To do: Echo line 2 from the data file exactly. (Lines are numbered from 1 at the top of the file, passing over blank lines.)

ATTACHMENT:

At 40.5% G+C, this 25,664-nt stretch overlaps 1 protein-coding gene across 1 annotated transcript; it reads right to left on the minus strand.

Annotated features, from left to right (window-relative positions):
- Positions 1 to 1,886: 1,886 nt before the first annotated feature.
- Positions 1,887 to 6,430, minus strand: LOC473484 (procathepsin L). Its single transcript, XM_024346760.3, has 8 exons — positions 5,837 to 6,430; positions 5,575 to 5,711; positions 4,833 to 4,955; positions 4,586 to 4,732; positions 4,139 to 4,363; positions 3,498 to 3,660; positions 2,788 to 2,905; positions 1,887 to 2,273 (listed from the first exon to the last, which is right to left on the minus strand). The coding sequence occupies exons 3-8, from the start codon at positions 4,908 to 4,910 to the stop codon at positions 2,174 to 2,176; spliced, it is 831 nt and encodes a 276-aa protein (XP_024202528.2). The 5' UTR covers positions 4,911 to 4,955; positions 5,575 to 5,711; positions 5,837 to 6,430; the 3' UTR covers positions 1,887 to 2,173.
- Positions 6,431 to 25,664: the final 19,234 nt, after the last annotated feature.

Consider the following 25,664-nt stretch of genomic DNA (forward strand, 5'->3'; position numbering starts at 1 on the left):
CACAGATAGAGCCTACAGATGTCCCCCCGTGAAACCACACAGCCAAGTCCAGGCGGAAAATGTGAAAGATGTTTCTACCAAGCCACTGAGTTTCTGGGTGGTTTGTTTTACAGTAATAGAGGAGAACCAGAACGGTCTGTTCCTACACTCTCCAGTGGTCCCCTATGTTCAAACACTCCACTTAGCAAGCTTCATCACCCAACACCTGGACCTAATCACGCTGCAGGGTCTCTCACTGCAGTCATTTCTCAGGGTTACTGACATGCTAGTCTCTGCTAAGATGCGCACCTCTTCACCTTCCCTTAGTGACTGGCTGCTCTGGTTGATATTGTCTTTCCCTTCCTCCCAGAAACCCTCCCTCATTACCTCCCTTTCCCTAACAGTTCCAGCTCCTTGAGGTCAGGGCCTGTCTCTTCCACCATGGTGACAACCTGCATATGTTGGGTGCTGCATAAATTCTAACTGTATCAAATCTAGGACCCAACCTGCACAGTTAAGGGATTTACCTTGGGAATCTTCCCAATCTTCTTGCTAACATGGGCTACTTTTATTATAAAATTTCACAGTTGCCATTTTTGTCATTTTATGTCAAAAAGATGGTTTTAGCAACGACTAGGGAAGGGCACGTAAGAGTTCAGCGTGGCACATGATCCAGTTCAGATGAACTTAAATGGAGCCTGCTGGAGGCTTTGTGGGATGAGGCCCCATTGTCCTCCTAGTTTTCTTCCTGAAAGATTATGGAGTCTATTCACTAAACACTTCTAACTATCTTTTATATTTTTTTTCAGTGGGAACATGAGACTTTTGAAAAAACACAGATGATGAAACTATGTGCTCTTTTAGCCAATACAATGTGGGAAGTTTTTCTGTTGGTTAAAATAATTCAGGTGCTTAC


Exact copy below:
Annotated features, from left to right (window-relative positions):